Tinnitus sufferers often struggle with solutions to quiet the ringing in their ears. It’s a widespread problem, affecting about 15 percent of U.S. adults, and one without a cure. That does not mean there aren’t solutions for managing tinnitus symptoms, and one of the most effective might already be at your fingertips. If you have been diagnosed with hearing loss and wear hearing devices, relief might be just a button or two away.
Tinnitus is not a medical condition itself, but rather, the symptom of another disease. Almost anything that can cause hearing loss can also cause tinnitus, a fact that helps explain why so many individuals diagnosed with hearing loss also suffer from tinnitus. The list of causes is extensive; aging, noise exposure and ototoxic medications (drugs that can lead to temporary or permanent hearing loss) are among the most common. The good news? Your hearing devices won’t only help you communicate more effectively; they might also help you manage your tinnitus. Researchers have discovered the following:
Hearing devices help with tinnitus in several important ways. Wearing them regularly reduces the cognitive burden involved in the listening process, decreasing stress and anxiety—factors that tend to worsen tinnitus symptoms.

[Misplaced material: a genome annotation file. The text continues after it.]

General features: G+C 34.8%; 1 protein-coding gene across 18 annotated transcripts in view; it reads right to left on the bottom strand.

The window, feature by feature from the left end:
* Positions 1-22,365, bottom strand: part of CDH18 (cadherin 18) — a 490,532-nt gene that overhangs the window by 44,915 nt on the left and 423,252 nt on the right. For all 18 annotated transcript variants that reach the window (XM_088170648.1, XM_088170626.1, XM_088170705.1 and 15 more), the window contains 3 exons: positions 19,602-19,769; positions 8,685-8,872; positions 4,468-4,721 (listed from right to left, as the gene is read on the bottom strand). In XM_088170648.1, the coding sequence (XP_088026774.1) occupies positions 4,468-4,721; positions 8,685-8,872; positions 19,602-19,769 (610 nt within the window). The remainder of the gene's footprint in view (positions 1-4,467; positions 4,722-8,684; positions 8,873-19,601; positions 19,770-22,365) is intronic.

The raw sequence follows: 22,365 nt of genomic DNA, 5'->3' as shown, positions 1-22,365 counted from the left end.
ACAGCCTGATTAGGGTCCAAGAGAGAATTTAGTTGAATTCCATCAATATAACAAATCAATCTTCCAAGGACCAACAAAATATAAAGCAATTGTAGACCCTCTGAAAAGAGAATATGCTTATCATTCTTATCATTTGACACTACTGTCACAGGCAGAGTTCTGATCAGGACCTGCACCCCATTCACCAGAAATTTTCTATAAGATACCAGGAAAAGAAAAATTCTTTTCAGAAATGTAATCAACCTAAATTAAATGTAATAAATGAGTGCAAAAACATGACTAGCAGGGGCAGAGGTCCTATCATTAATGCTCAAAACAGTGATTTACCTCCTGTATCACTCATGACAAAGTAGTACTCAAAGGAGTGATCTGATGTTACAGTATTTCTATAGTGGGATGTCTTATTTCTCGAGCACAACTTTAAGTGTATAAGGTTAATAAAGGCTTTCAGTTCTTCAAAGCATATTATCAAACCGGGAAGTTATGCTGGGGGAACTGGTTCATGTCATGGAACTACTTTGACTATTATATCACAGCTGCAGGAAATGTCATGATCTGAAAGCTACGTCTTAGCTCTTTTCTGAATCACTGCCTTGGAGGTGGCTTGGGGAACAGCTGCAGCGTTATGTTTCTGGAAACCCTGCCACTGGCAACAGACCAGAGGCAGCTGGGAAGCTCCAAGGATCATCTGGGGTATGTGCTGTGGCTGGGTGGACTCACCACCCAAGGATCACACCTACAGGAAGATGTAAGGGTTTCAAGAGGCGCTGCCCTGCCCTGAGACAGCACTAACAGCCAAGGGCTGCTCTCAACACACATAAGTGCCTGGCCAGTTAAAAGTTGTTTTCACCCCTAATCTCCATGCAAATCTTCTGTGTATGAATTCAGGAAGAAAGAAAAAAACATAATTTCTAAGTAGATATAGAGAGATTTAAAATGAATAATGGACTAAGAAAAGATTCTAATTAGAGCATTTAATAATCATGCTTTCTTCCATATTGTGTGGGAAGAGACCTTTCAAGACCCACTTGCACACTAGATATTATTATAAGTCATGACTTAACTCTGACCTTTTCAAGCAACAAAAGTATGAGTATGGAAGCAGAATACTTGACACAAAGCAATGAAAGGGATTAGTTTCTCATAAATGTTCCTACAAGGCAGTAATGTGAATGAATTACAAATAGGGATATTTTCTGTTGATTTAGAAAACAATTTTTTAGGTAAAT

Because hearing devices amplify background sounds, turning up the volume when wearing them can help cover up the sound of tinnitus. This allows the brain to focus on ambient noises instead and is especially effective for patients whose tinnitus occurs at the same frequency as their hearing loss. Boosting the volume is also helpful for those patients whose tinnitus is so loud and distracting it interferes with their ability to follow conversations or watch television. Amplifying these sound signals helps mask the ringing in their ears and allows them to hear better.
If you have been diagnosed with hearing loss and are also experiencing tinnitus, try your hearing devices. They might just make a difference!
Call Fort HealthCare Audiology at 920-563-6667 to schedule a free hearing screening or hearing exam.